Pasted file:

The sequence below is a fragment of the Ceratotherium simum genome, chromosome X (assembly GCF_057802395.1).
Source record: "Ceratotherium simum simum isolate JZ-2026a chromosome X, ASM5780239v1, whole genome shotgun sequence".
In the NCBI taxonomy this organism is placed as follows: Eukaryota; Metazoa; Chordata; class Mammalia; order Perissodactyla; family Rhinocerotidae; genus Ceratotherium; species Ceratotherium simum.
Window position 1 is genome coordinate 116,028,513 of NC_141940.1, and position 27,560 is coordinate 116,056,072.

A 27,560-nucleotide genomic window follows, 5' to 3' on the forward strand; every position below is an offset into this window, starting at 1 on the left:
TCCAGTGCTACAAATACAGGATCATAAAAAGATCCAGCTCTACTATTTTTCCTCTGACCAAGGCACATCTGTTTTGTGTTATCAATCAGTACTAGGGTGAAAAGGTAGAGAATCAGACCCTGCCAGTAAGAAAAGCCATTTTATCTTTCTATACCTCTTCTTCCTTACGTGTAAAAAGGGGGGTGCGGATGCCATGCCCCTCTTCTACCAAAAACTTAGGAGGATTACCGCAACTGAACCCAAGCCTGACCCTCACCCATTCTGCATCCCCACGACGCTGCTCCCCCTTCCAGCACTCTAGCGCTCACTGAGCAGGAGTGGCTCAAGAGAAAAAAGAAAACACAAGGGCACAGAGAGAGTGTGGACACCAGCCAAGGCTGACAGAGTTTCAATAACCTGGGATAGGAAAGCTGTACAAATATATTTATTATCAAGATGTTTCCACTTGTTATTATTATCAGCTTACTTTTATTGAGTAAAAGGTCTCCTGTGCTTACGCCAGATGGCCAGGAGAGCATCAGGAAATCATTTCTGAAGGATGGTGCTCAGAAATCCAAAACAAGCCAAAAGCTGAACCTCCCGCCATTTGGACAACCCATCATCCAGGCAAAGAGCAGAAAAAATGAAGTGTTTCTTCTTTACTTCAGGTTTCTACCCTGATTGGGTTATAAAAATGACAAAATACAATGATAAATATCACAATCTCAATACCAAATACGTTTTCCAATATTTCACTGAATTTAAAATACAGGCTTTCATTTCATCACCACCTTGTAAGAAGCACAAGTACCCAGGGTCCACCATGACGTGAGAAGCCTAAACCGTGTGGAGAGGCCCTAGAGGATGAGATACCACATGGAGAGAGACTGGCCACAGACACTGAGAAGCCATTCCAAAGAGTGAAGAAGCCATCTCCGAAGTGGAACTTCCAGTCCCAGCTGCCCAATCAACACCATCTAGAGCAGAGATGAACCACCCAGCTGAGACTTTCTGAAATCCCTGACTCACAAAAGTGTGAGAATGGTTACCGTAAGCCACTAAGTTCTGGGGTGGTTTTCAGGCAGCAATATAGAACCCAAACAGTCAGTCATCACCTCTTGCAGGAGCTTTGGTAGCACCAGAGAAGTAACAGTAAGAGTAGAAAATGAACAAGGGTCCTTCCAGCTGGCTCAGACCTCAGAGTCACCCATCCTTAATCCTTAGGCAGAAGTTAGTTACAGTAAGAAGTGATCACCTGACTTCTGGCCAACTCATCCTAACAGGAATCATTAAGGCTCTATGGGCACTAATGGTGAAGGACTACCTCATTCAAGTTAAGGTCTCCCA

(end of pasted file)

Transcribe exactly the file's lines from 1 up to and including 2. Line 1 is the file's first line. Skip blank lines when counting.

The sequence below is a fragment of the Ceratotherium simum genome, chromosome X (assembly GCF_057802395.1).
Source record: "Ceratotherium simum simum isolate JZ-2026a chromosome X, ASM5780239v1, whole genome shotgun sequence".